Naive Set Theory: Relations

Order Relations

Order relations are as common and important as equivalence relations, although rather than express the similarity of elements in a set, they express how elements differ in a particular way. An order relation $<$ on a set $S$ is a relation with the following properties:

  1. Comparability: For all $x,y \in S$ such that $x \neq y$, either $x < y$ or $y < x$.

  2. Nonreflexivity: For no $x \in S$ is it true that $x < x$.

  3. Transitivity: For all $x,y,z \in S$, if $x < y$ and $y < z$, then $x < z$.

The use of the $<$ symbol is intentional, as $<$ is used to denote the "usual" order relations on $\mathbb{Z}, \mathbb{Q}, \mathbb{R}$, and so on. The usual order relations on these sets convey what you expect them to: $1<2$, $\dfrac{3}{4} < \dfrac{10}{3}$, and $e < \pi$, and so on. These order relations can be rigorously defined once their respective sets have been defined, but for now we can take their familiar properties on faith.

Given a clean definition for $<$, we can define the other familiar comparison symbols as follows:

  • $a \leq b$ means either $a < b$ or $a = b$. Formally, $\leq \; = \{ (a,b) : a < b \text{ or } a = b \}$.

  • $a > b$ means $b < a$. Formally, $ > \; = \{ (a,b) : b < a \}$.

  • $a \geq b$ means either $a > b$ or $a = b$. Formally, $\geq \; = \{ (a,b) : b < a \text{ or } a = b \}$.

Additionally, we can use abbreviations like $a < x < b$ to express $a < x$ and $x < b$.

There are in fact different kinds of order relations, although they often take on more intricate names to indicate their less common usage. Barring further qualification, "order relations" refer to the kind defined here, and are also called linear order relations or total order relations when contrasted against other kinds of order relations, which are often some kind of partial order relation.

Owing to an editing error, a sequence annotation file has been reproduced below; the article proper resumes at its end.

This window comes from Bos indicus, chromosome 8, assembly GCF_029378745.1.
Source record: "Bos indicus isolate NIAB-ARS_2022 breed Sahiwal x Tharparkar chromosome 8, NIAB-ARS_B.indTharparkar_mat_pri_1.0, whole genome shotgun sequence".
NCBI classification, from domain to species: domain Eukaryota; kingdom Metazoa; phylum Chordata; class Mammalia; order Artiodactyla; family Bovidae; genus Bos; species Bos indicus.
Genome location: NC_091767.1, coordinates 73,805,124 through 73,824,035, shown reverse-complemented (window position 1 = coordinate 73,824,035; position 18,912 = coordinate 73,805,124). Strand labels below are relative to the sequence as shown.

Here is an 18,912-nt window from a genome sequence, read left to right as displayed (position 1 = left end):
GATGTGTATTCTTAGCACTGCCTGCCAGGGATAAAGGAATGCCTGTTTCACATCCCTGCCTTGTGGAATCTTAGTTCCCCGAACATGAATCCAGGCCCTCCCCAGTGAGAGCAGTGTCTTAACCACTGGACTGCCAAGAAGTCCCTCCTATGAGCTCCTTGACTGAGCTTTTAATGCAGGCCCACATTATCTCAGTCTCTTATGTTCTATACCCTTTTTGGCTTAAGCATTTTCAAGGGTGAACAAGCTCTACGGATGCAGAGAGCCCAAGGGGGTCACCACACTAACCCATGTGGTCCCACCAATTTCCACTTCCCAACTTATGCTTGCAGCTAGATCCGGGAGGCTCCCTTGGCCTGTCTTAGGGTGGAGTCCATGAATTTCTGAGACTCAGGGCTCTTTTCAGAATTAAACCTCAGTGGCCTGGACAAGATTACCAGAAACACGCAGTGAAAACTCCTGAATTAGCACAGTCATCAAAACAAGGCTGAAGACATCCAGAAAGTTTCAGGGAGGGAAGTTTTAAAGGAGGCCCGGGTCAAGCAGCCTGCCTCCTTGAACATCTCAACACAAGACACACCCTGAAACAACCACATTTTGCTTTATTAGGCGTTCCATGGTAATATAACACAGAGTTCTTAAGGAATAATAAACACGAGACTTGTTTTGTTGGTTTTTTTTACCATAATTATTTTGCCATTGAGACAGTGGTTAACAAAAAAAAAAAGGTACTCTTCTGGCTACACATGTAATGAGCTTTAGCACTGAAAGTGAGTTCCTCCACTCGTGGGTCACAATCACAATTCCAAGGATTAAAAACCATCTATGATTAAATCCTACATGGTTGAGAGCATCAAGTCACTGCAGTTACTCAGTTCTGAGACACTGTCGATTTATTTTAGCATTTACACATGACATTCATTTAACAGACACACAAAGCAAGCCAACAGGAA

1. Let $S = \{a, b, c\}$, and let $\prec$ be a relation on $S$ such that $\prec = \{ (a,b), (b,c) \}$. Is $\prec$ an order relation? If so, show that it fulfills the three properties. If not, explain why not.

    $\prec$ is not an order relation because it violates transitivity. $a \prec b$ and $b \prec c$, but the pair $(a, c)$ is missing. This also violates comparability, as $(c, a)$ is not present either.

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  2. Show that a non-empty relation cannot be both an equivalence relation and an order relation.

    An equivalence relation $R$ on a set $A$ requires reflexivity, namely $aRa$ for all $a \in A$, although this property precludes it from being an order relation, which by nonreflexivity prohibits $aRa$ for any $a \in A$.

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  3. Let $R$ be a relation on a set $A$, and let $T$ be a relation defined by $T = \{ (a,b) : (b,a) \in R \}$. Prove that if $R$ is an order relation, then $T$ is an order relation.

    Assume $R$ is an order relation. We must show that $D$ fulfills the three properties of order relations.

    Comparability: For each pair of distinct elements $a$ and $b$ in $T$, either $(a,b) \in R$ or $(b, a) \in R$. If $(a,b) \in R$, then $(b,a) \in T$, and if instead $(b,a) \in R$, then $(a,b) \in T$. Therefore all elements in $T$ are comparable.

    Nonreflexivity: For no $a \in A$ is there a pair $(a, a) \in R$, therefore there is no corresponding pair $(a, a) \in T$. Therefore $T$ is nonreflexive.

    Transitivity: If $(a, b) \in R$ and $(b, c) \in R$, then $(b, a) \in T$ and $(c, b) \in T$. By transitivity in $R$, $(a, c) \in R$, so therefore $(c, a) \in T$. Because $(c, b) \in T$ and $(b, a) \in T$ implies $(c, a) \in T$, $T$ is transitive.

    $T$ checks all the boxes for an order relation.

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